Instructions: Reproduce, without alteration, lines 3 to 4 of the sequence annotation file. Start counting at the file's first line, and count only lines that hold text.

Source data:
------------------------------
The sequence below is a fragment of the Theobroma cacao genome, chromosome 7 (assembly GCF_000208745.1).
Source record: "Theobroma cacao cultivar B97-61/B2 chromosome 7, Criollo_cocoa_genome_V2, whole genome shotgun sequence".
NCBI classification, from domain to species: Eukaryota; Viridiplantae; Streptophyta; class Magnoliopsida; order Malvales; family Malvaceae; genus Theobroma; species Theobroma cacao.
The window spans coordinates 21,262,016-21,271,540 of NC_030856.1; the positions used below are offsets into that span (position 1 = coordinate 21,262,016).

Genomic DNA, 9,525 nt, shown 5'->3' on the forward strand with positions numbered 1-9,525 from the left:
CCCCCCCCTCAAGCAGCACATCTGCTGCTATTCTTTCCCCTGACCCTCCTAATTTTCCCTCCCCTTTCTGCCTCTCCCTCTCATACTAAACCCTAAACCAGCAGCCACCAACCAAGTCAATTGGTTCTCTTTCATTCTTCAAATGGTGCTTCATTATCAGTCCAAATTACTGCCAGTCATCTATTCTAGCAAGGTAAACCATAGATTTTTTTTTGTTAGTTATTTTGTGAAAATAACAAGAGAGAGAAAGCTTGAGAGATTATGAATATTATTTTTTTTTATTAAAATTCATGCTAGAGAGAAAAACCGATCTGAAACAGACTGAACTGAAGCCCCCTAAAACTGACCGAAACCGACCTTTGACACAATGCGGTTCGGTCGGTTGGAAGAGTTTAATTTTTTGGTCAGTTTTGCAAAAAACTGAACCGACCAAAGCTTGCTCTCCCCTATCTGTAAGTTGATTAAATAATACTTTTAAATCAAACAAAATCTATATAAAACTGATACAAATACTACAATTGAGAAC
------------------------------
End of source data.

NCBI classification, from domain to species: Eukaryota; Viridiplantae; Streptophyta; class Magnoliopsida; order Malvales; family Malvaceae; genus Theobroma; species Theobroma cacao.
The window spans coordinates 21,262,016-21,271,540 of NC_030856.1; the positions used below are offsets into that span (position 1 = coordinate 21,262,016).